Wanted: one mayor
The mayoral election will be on us next year, which means the serious candidates should be walking among us now. So far, we’ve got precisely one: Phil Goff, the only man in Auckland who can keep a smile pasted to his face for longer than Len Brown. His intentions are not official, but they’re clear.
Brown himself continues to suggest he’s standing again. “Got it in the bag,” he declares to anyone who asks. Is he deluding himself? Or perhaps he knows he can’t announce his retirement yet because that would undermine his ability to keep doing the job for the year to come.
We’ve said it before: Len Brown will be thought of quite well by history. He’s the leader who gave voice to the reinvention of Auckland. He has wrangled a working majority on council across party lines and through two terms, in an environment where a lot of people want him to fail.
He has also presided over a steady rise in the quality of our top city officials. He inherited a lot of the CCO leaders and other key people from the old councils and central government appointments, but since the early days of the supercity Auckland’s civic leadership has grown stronger and more effective. Brown’s CEO Stephen Town is the most influential person in all that, but Town couldn’t be as effective if Brown stood in his way.
Still, Len Brown will not remain our mayor. Whatever his achievements, he’s unelectable. He lacks popular credibility, he lacks party and organisational support (Labour supports Phil Goff for the job) and he lacks financial support. All those people Brown thinks are telling him he’s their guy? They’re just being polite.
Besides, Len Brown has run out of puff. He’s not out front on the reinvention of the city anymore, but scurrying around in the background. Whether it’s the future of our port (see page 42), the intensification of housing or proposals for a new east/west freight connection, he has been, at best, muddled. He will do his own cause — the creation of a great “liveable” city — no good by clinging to the illusion that he can win again.
So, Goff? Couldn’t we just have a law that says mayoralties cannot be used as retirement sinecures for ageing politicians?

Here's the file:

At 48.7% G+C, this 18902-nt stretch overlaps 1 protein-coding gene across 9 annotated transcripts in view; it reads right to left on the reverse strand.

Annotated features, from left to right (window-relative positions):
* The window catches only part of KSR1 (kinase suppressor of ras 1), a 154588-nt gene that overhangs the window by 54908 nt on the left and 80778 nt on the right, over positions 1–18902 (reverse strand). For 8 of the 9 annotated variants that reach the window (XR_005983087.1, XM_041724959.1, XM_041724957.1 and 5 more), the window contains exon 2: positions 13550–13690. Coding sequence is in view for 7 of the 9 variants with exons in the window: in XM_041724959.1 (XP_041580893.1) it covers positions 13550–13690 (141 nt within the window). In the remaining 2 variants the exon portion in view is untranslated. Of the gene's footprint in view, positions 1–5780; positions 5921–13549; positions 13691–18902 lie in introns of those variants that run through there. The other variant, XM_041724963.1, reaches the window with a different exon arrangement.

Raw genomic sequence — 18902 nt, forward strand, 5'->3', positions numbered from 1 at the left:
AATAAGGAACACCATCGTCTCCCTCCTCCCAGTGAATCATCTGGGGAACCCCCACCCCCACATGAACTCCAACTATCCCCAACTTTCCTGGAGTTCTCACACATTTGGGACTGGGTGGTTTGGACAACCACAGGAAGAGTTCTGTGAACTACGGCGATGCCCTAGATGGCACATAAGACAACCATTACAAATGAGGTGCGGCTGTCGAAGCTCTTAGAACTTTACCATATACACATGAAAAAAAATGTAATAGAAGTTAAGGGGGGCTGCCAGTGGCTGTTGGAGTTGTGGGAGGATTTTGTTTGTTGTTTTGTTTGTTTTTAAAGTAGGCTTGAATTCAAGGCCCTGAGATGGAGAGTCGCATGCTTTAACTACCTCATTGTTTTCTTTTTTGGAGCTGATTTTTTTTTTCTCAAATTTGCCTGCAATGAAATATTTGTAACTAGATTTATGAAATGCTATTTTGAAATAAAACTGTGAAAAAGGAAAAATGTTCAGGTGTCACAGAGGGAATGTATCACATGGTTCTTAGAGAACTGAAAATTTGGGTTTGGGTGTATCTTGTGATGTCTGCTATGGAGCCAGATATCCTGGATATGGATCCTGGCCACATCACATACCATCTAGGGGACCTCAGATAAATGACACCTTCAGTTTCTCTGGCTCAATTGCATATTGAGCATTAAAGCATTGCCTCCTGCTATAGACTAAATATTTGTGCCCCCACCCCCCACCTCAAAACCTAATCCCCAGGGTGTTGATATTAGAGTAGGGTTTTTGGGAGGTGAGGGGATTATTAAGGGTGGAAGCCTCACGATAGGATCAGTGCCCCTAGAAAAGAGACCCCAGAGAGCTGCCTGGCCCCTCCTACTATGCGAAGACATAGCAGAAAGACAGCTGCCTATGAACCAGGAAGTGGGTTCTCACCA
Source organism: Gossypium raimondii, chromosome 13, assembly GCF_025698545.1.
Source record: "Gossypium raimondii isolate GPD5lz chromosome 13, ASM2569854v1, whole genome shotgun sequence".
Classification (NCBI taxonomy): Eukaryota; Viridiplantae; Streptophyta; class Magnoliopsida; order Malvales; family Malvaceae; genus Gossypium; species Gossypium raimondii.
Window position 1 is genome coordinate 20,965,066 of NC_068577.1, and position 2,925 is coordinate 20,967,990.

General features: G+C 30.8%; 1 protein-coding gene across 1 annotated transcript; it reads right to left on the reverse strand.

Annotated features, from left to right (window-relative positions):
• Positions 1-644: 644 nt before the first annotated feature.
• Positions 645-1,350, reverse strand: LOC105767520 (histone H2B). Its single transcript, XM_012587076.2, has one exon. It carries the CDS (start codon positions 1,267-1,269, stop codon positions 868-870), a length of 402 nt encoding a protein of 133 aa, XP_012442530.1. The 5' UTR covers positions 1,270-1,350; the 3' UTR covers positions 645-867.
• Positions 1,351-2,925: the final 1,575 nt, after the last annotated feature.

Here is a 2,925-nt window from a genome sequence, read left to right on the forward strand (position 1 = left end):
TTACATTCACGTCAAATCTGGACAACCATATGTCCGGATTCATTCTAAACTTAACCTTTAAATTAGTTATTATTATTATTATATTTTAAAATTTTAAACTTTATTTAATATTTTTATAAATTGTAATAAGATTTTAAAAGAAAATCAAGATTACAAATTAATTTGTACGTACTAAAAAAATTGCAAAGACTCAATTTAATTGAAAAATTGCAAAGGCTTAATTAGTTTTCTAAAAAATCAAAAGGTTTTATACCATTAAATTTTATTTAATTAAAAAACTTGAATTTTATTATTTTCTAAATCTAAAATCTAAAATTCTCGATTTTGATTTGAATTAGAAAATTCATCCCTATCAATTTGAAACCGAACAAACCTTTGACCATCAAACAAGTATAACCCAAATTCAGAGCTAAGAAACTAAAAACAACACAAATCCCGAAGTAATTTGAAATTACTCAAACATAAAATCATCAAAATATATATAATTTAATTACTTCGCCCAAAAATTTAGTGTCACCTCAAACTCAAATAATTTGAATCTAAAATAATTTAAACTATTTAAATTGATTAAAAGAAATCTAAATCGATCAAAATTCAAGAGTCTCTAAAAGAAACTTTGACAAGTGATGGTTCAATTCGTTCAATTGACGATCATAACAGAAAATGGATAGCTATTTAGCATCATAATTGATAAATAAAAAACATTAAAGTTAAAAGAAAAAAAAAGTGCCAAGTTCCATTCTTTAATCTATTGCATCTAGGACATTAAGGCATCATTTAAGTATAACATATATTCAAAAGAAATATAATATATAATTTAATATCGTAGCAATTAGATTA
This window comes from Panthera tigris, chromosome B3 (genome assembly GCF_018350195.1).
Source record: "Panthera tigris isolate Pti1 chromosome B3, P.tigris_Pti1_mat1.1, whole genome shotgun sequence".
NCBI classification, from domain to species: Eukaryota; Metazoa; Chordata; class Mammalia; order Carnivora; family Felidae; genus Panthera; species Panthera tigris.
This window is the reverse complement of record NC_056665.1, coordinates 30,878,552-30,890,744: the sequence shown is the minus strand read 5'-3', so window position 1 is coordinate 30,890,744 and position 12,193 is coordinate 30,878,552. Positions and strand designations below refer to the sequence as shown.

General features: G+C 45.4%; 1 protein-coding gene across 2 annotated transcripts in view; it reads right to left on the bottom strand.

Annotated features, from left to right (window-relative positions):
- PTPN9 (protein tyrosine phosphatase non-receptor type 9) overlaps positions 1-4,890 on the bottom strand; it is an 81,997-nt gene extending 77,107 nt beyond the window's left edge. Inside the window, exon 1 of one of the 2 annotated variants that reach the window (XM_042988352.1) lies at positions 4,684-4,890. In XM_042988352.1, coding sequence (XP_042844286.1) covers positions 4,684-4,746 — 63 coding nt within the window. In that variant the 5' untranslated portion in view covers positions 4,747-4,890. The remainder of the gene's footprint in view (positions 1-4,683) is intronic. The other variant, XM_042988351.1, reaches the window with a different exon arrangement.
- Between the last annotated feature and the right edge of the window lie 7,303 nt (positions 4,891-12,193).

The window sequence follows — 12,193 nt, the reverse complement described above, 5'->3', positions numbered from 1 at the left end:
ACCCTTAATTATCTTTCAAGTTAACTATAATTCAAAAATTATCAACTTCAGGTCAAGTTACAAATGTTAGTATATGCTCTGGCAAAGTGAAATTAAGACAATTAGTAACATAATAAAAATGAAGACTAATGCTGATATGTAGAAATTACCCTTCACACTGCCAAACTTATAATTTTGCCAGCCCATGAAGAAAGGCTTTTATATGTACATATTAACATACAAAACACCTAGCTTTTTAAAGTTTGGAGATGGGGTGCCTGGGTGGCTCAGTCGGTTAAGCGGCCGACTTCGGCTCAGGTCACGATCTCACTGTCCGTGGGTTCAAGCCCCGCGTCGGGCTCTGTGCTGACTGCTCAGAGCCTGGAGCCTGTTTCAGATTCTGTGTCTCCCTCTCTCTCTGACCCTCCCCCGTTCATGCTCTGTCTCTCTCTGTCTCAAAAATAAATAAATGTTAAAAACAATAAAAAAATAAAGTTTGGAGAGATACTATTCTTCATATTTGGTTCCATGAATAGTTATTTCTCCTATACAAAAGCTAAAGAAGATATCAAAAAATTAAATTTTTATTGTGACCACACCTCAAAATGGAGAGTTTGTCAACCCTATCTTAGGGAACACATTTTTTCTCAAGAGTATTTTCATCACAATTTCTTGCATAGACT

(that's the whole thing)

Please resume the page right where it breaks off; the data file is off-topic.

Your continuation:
Jokes. There are some ageing politicians I’d be happy to see remain in one kind of office or another. (Don’t we all hope there will always be a role for Winston Peters, although not in actually deciding who gets to be the government?)
But what does Phil Goff stand for?
The problem of finding good mayoral candidates for Auckland is mirrored at council level, where there is a similar dearth of talent emerging to shake things up. It runs deep, and it’s a surprise. The super-city was supposed to make Auckland such an economically and socially vibrant powerhouse, it would attract a high quality of candidates for public office. Why hasn’t that happened?
Partly, it’s because when the old fogeys hog the limelight — not just Goff but, even more incredibly, Maurice Williamson and John Banks — it’s hard to blame ambitious younger people for deciding they’d be better off going to the beach.
Partly, it’s because the major political parties have difficulty taking Auckland seriously. National siphons its political hopefuls out of council and into Parliament: government ministers Paul Goldsmith and Sam Lotu-Iiga, and MP Jami-Lee Ross, were all councillors here. No doubt, like Goff and Banks, one or two of them will eventually expect to retire to the mayoralty.
Like National, neither Labour nor the Greens have made it a strategic goal to promote high-quality younger candidates for Auckland. In the past we’ve proposed Jacinda Ardern for mayor, and we’re serious about it still. Why would she want to waste her life in perpetual opposition, in Wellington, when she could lead an exciting city like this one?
It’s not just about Ardern. Auckland Council looks like a provincial political backwater because too many of the councillors treat it that way. It could be so much more, and it should be.
The deepest problem is that the super-city is sabotaged in Wellington. Regardless of whether you support the council’s long-term plan or the government’s different set of priorities, it’s clear the capital has the power to stop this city in its tracks. And it uses that power.
This is the fundamental reason we need better local politicians in Auckland: we need civic leaders with the ability to seduce the government. As it happens, this is also the main reason Len Brown cannot remain as mayor: strange as it may seem, his skills of seduction do not work at cabinet level.
There’s something else at stake. The council administration is strong, which is good for the city provided the elected council is also strong. Our accountable representatives, not their officials, should be in charge.
So, fellow Aucklanders. We need a great council, and we need a great mayor. If you want to be a great politician, do it here where we need you most. Otherwise, we’ll get Goff.
This editorial appears in the September issue of Metro, on sale Thursday.